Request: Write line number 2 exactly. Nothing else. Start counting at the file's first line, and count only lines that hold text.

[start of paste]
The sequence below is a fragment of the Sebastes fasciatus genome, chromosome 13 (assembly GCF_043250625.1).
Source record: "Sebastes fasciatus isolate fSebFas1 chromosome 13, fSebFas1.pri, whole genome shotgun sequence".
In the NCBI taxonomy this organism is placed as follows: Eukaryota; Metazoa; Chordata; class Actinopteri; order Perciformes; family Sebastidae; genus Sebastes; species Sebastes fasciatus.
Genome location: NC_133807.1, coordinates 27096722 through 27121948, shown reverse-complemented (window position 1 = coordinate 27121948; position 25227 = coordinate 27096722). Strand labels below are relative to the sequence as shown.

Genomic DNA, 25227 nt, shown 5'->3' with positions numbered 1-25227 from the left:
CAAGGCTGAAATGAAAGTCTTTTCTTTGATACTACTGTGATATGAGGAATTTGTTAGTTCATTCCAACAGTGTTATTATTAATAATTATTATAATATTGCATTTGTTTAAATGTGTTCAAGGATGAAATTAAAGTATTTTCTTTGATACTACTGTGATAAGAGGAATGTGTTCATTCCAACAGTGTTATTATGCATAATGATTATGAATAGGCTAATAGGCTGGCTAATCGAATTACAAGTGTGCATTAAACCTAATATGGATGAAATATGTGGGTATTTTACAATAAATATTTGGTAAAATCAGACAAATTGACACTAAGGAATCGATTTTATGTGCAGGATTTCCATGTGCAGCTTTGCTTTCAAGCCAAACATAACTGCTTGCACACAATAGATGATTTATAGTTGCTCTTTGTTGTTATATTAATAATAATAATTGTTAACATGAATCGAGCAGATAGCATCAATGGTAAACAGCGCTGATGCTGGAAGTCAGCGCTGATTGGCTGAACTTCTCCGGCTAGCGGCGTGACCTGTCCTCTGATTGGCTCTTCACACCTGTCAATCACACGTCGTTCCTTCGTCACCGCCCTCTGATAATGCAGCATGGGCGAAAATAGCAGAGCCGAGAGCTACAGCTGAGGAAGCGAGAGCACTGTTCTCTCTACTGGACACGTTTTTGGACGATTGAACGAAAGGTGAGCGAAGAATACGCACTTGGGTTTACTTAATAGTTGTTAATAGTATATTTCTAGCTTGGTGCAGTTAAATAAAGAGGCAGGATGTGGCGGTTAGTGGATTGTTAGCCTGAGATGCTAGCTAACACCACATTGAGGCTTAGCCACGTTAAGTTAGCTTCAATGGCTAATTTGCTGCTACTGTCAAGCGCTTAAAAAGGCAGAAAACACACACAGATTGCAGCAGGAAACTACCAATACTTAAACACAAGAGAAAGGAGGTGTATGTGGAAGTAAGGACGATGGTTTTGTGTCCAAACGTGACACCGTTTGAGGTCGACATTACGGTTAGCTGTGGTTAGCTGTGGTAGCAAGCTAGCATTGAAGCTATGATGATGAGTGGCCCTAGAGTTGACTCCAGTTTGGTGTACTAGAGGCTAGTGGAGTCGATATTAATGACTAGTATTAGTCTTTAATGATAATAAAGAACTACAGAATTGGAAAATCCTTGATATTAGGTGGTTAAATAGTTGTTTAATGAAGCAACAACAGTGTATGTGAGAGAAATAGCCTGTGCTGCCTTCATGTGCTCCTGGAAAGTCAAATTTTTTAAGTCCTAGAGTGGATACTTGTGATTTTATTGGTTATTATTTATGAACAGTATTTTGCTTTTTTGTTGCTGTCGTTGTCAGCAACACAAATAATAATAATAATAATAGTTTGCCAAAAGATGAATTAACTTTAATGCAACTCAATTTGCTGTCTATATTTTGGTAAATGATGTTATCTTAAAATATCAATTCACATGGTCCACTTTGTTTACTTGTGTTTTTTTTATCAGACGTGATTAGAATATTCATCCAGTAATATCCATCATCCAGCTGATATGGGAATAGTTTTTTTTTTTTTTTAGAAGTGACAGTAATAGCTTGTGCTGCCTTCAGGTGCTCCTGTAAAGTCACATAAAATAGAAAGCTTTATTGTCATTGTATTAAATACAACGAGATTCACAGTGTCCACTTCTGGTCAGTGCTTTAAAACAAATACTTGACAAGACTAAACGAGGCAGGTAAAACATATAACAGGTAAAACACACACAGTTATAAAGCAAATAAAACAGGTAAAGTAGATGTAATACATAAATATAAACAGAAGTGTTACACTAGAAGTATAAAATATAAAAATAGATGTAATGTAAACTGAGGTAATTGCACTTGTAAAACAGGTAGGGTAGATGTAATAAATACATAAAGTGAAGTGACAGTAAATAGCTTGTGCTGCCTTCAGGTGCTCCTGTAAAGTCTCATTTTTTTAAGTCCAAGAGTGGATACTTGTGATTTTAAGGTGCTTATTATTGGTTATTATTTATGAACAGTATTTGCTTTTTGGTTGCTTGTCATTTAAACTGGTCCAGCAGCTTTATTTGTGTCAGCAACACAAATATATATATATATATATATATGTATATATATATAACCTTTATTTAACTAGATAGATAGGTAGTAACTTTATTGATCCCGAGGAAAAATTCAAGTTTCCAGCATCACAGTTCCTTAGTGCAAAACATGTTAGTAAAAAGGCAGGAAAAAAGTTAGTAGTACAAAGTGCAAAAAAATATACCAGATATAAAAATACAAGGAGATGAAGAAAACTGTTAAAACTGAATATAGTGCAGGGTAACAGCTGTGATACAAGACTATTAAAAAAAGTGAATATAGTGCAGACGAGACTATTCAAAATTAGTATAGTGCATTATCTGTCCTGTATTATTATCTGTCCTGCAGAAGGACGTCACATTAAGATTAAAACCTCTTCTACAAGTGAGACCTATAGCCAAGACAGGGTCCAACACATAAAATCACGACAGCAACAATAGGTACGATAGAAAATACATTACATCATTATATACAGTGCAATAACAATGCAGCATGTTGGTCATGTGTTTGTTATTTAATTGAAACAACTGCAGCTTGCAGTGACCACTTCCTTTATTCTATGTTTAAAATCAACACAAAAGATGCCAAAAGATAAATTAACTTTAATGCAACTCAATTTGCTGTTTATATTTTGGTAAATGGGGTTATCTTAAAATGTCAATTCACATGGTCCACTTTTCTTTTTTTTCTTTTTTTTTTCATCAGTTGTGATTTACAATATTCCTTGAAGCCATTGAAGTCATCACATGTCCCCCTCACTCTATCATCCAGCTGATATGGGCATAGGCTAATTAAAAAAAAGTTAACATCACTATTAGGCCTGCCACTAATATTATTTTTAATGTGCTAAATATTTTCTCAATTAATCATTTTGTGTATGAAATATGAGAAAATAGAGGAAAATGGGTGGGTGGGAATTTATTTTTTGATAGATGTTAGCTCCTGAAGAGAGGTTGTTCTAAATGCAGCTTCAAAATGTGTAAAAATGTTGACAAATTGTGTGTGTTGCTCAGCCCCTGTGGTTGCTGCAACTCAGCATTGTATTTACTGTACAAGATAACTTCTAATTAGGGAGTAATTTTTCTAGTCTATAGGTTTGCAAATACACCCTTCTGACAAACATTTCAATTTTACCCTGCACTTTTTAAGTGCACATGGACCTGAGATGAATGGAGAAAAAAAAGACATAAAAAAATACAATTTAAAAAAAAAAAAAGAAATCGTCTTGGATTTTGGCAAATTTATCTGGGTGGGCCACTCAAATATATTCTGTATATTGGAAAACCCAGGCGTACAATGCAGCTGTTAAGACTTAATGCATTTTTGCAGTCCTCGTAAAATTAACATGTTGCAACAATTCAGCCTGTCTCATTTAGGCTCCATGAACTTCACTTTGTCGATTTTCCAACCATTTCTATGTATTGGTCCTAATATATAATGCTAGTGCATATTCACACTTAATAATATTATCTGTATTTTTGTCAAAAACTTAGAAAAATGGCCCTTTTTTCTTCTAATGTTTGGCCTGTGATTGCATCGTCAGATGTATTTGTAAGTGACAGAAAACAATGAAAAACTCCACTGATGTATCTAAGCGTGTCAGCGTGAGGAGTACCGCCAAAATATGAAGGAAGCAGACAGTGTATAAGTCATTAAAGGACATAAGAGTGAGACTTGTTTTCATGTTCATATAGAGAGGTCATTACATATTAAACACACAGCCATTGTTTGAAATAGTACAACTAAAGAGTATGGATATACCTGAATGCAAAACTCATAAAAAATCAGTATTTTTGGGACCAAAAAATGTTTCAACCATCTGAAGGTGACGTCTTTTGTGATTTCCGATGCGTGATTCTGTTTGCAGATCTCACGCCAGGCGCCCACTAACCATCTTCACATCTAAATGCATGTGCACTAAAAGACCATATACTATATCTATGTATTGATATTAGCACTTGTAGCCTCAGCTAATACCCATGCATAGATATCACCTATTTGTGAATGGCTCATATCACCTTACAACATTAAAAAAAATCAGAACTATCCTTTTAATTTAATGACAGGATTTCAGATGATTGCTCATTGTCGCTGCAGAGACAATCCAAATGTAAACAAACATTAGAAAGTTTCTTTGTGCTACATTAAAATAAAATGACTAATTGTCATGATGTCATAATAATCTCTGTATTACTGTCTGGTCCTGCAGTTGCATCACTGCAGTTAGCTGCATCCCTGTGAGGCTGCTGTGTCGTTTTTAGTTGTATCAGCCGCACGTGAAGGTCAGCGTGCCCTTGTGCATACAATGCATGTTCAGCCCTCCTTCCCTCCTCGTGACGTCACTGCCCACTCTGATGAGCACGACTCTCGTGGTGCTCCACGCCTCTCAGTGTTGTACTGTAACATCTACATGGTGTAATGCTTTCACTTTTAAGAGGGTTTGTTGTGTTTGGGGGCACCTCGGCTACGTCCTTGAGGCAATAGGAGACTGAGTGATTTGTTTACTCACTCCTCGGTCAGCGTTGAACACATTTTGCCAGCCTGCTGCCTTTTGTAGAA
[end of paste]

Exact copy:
Source record: "Sebastes fasciatus isolate fSebFas1 chromosome 13, fSebFas1.pri, whole genome shotgun sequence".